In addition, it can be harder to recognize the signs of a concussion in older people with other existing health complications. Therefore, it is important for an elderly person to see a physician after a fall or other injury so that they can make sure they do not have a concussion.
Finally, the CDC recommends that older adults who take blood thinners see their doctor as soon as possible if they experience an injury or are hit on the head. Even if they do not show any obvious signs or symptoms of a concussion, it can be especially dangerous for older people who are taking blood thinners to be hit on the head.
If you or a loved one has suffered a concussion in a nursing home, or was not adequately treated for a concussion after an injury in a nursing home, contact an injury lawyer to see if you have a case.
Concussions after a Car Crash
The Mayo Clinic explains how concussions can occur during a motor vehicle crash, whether it is from sudden acceleration and deceleration that causes the brain to move and hit the inside of the skull, or if the head injury is caused by contact with the vehicle or with an airbag or object.
If you suffer from a concussion after a car accident, make sure you go to the emergency room and contact a car accident lawyer to determine your rights, even before you speak to an insurance adjuster.
Multiple Concussions, CTE, and Sports and Football Head Injuries
If a person suffers a high impact collision during a sport or gets injured during a sporting event, the coaches or referees should conduct a sideline evaluation to see if the player has any symptoms of a concussion.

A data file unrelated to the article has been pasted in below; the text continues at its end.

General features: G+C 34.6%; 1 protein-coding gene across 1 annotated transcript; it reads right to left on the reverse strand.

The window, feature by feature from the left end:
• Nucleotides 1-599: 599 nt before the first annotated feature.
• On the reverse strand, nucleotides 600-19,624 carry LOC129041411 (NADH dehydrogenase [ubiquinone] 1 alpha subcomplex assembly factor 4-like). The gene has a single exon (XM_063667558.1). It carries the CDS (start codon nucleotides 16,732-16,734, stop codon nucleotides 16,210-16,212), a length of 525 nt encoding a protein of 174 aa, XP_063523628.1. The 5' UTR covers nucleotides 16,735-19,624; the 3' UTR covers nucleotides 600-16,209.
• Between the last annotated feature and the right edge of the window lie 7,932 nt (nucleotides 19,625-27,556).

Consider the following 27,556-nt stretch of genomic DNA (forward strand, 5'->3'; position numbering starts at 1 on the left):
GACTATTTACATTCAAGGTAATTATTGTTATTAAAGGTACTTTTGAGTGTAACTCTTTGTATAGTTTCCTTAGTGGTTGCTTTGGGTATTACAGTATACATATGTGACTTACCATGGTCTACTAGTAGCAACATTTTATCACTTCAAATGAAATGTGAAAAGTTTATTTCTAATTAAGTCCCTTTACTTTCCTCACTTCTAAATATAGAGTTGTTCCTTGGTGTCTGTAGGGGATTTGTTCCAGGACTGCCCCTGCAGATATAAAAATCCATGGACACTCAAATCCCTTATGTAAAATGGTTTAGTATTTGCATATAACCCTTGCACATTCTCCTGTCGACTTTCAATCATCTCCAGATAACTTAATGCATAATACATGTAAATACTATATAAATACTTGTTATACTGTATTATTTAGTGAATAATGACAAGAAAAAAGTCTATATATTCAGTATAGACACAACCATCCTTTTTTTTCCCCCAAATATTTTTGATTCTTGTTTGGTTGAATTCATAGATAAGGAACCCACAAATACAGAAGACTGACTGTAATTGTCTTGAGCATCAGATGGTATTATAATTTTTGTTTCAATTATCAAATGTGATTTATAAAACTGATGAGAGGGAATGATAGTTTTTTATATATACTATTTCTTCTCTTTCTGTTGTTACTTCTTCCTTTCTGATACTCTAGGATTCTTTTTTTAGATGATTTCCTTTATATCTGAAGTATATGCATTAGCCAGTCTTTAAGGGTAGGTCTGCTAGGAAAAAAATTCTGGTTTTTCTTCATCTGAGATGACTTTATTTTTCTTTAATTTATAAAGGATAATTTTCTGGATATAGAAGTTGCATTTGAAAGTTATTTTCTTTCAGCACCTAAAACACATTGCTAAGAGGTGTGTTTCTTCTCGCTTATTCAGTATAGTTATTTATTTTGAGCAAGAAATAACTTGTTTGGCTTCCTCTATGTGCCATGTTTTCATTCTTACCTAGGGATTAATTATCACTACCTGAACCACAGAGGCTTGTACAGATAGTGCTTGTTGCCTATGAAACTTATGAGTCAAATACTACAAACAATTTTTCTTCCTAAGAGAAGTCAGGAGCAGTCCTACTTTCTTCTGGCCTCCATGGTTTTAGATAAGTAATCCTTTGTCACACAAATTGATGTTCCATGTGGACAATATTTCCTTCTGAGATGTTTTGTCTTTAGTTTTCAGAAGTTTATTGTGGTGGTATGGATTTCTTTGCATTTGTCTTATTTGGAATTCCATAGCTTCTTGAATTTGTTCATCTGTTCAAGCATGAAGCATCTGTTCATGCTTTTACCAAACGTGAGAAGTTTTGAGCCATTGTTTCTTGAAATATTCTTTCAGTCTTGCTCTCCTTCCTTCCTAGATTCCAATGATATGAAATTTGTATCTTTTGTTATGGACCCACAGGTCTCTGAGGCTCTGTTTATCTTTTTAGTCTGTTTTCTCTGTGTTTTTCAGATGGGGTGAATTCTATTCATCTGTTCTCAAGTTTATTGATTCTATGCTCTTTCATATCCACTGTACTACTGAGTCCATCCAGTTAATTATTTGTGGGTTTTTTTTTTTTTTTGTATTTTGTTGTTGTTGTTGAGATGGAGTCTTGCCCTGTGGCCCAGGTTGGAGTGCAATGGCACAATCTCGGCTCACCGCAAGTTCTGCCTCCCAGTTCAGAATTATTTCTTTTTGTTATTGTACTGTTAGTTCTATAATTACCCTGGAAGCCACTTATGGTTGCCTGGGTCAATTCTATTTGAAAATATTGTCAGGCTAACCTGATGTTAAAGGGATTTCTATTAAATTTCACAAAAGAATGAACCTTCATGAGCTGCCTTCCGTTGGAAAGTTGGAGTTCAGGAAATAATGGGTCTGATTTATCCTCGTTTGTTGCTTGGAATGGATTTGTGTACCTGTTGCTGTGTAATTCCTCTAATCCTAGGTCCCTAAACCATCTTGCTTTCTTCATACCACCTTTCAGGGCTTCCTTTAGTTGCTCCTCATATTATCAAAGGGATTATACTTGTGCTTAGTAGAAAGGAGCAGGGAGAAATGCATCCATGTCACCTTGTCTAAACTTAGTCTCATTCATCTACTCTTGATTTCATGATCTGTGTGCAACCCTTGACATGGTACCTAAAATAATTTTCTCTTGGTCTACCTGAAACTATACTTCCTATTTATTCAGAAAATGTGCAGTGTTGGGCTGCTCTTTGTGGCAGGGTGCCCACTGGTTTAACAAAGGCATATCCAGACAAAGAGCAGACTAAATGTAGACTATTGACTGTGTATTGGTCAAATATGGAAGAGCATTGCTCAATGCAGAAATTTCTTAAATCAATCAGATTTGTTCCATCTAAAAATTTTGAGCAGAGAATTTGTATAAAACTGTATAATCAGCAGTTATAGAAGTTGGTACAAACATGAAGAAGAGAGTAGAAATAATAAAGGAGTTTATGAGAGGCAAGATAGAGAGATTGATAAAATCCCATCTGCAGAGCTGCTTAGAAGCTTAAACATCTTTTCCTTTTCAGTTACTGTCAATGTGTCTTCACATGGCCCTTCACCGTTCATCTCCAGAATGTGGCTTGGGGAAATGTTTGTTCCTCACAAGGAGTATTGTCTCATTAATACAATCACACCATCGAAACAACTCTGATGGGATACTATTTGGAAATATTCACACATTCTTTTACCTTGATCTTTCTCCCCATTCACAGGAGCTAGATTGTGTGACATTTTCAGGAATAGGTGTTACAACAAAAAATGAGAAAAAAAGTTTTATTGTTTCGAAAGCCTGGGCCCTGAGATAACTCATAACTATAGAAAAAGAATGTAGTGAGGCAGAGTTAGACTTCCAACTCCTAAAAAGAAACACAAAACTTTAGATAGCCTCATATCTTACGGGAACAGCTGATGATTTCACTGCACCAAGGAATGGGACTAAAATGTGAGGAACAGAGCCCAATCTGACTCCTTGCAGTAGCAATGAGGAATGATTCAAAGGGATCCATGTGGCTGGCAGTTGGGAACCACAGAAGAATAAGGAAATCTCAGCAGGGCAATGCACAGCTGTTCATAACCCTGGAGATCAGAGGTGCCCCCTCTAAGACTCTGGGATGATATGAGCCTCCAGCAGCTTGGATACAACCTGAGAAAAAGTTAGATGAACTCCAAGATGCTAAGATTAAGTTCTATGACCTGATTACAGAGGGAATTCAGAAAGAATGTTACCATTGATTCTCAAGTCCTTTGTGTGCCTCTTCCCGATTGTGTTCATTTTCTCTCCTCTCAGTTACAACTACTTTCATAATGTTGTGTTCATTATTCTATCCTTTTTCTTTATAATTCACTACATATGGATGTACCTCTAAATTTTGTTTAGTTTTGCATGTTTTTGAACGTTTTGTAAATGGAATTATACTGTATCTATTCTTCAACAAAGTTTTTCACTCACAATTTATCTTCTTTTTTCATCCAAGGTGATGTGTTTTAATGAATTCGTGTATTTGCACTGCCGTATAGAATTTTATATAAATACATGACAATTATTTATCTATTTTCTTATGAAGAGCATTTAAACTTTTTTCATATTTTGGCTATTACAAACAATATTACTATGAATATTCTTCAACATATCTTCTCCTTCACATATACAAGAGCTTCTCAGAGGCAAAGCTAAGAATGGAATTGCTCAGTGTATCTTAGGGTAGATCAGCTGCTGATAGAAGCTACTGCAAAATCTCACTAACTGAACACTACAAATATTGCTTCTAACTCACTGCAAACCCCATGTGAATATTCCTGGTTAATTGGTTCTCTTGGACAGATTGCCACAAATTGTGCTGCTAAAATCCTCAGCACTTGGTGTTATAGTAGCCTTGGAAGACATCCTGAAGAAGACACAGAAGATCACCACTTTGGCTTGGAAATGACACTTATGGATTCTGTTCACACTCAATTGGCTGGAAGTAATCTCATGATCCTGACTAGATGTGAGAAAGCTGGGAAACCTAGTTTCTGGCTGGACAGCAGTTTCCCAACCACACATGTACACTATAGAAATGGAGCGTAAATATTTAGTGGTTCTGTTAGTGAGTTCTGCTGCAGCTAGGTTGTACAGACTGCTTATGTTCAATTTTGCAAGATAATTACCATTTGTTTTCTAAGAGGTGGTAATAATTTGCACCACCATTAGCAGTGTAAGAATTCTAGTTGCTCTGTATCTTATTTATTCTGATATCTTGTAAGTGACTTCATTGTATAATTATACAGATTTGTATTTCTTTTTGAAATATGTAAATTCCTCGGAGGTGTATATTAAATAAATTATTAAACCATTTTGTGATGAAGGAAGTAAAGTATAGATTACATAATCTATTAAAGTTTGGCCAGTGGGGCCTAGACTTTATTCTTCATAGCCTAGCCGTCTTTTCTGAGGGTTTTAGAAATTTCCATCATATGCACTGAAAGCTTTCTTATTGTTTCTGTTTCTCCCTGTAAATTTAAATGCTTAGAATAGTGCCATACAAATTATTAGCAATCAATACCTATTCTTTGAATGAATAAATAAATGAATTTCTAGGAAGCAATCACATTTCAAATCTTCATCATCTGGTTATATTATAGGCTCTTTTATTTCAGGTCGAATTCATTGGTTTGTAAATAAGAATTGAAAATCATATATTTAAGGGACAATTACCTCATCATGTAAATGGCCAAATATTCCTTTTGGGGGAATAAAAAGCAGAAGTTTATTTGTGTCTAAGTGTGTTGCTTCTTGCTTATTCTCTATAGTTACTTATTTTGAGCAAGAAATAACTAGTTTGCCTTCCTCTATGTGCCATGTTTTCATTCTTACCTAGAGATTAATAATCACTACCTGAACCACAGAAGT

If a person suffers multiple concussions, this can be extremely harmful and even deadly. For example, athletes who suffer multiple TBIs over their sports careers are at high risk of facing lifelong dangers. Recent medical evidence has shown that multiple concussions can lead to a degenerative disease called chronic traumatic encephalopathy (CTE). CTE is primarily seen in athletes who play contact sports.
Researchers at Boston University’s CTE Center study the long-term effects of head trauma on athletes and military personnel to find out more about clinical presentation, prevention and treatment. Research finds that the CTE degenerative disease causes serious brain damage that can lead to death.
The signs and symptoms of CTE are different from the signs of a single concussion. Often, signs of CTE include severe changes in mood and behavior. These can be indicated by depression, anxiety, and acts of aggression. In addition, CTE sufferers may experience memory loss, cognitive impairment, and motor disturbances.
Football players in high school and college, athletes in other contact sports, and military workers are at risk of multiple concussions and CTE.
Brain Injury Lawsuits—How to File?
If you or a loved one have suffered a brain injury from a concussion, an experienced personal injury attorney at The Rothenberg Law Firm LLP can answer your questions. Contact us today to discuss your case. Call 1-800-624-8888 or submit an InjuryLawyer.com online free case evaluation.